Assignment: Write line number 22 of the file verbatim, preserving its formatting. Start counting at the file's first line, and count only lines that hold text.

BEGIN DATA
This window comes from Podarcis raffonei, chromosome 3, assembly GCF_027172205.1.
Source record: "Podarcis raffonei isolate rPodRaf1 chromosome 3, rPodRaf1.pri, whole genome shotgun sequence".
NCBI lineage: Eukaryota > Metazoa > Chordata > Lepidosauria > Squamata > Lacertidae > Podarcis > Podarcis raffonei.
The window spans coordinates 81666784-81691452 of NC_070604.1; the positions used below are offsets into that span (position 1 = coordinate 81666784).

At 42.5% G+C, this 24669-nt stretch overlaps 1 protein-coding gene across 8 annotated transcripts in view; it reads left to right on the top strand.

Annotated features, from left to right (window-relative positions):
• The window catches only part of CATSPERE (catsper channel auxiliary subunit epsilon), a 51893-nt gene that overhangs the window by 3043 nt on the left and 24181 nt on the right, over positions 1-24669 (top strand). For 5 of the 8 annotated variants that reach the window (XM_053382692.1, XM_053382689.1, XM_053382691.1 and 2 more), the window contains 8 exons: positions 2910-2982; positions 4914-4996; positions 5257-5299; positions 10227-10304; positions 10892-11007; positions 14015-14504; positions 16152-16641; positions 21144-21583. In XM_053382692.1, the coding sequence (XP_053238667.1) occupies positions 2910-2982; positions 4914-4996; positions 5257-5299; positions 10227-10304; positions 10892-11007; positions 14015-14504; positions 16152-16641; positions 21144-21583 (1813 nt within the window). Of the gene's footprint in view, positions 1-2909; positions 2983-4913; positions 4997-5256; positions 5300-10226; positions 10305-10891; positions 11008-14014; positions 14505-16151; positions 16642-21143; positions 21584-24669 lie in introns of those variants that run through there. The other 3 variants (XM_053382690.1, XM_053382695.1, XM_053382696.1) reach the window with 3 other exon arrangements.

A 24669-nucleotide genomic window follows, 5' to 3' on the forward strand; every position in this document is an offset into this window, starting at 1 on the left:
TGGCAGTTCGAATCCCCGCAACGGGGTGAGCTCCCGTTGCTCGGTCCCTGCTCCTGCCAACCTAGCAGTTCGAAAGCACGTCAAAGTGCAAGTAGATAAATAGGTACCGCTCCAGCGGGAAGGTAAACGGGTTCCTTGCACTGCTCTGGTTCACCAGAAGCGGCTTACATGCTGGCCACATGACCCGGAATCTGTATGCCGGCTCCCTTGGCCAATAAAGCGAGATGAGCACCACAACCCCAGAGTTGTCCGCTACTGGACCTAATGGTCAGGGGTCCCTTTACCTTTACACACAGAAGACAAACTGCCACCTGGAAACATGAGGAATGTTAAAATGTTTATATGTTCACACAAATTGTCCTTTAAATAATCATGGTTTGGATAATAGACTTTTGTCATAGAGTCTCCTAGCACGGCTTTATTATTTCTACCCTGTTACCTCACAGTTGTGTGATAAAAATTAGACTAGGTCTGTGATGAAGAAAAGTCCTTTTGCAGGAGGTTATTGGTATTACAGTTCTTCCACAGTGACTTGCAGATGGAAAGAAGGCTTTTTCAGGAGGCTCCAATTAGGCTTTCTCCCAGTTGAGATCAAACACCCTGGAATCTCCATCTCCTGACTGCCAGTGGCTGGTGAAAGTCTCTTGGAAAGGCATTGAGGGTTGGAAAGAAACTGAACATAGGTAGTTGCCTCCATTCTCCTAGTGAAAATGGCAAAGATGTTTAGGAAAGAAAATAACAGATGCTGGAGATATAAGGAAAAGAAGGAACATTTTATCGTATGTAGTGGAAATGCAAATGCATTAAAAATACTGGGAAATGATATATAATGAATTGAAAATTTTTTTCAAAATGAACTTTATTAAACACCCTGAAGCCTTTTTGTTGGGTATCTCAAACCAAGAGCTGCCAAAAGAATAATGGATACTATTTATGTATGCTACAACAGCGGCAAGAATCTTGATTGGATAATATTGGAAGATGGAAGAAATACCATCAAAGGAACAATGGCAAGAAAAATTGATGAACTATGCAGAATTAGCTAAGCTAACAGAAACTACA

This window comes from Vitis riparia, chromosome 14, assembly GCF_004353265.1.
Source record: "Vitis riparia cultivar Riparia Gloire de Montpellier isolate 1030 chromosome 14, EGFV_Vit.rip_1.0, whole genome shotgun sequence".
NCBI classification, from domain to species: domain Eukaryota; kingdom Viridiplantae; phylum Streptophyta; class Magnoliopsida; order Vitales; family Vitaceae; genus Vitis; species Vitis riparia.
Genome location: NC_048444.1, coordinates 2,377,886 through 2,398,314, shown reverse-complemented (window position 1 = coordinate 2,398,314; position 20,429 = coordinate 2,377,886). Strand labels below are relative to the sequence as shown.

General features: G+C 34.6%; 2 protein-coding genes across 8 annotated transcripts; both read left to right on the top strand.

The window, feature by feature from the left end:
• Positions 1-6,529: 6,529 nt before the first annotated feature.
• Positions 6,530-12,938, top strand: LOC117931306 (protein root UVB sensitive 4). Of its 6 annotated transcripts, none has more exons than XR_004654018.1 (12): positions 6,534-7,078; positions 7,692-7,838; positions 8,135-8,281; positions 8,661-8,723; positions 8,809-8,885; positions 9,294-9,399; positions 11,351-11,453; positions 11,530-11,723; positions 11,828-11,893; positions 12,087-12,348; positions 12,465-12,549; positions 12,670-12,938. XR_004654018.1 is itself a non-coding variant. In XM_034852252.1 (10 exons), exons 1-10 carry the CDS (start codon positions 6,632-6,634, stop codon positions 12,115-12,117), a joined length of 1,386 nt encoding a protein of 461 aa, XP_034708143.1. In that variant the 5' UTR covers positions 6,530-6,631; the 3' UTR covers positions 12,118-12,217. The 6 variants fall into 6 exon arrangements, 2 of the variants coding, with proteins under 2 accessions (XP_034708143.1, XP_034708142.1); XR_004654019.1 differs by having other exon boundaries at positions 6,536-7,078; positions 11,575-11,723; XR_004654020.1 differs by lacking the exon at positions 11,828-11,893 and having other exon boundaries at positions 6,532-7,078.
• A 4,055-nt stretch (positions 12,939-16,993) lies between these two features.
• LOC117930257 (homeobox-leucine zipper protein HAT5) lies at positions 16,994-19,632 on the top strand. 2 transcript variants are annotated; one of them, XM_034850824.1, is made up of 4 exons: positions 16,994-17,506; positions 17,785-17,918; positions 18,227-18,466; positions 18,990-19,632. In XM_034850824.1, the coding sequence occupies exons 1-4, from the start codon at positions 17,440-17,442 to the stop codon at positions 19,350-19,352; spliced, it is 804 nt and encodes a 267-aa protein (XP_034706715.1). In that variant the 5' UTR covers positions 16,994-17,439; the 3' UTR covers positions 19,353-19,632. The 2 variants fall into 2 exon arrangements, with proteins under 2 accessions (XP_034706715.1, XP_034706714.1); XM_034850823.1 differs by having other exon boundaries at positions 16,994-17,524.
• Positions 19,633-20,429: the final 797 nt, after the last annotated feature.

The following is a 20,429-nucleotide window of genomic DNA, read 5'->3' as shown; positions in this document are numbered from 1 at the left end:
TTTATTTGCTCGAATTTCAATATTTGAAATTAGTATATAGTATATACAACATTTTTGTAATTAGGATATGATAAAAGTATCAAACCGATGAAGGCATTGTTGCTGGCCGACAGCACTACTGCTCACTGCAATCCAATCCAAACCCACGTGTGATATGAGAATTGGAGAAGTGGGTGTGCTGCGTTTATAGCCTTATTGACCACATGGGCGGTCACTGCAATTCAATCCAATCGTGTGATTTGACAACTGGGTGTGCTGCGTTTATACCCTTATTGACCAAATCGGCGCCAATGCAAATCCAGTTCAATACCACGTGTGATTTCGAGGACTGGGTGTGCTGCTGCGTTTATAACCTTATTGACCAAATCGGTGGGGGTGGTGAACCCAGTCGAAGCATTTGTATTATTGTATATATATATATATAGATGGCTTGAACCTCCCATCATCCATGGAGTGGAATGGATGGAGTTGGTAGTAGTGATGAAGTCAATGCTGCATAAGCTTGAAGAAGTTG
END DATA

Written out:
TTTATTTGCTCGAATTTCAATATTTGAAATTAGTATATAGTATATACAACATTTTTGTAATTAGGATATGATAAAAGTATCAAACCGATGAAGGCATTGTTGCTGGCCGACAGCACTACTGCTCACTGCAATCCAATCCAAACCCACGTGTGATATGAGAATTGGAGAAGTGGGTGTGCTGCGTTTATAGCCTTATTGACCACATGGGCGGTCACTGCAATTCAATCCAATCGTGTGATTTGACAACTGGGTGTGCTGCGTTTATACCCTTATTGACCAAATCGGCGCCAATGCAAATCCAGTTCAATACCACGTGTGATTTCGAGGACTGGGTGTGCTGCTGCGTTTATAACCTTATTGACCAAATCGGTGGGGGTGGTGAACCCAGTCGAAGCATTTGTATTATTGTATATATATATATATAGATGGCTTGAACCTCCCATCATCCATGGAGTGGAATGGATGGAGTTGGTAGTAGTGATGAAGTCAATGCTGCATAAGCTTGAAGAAGTTG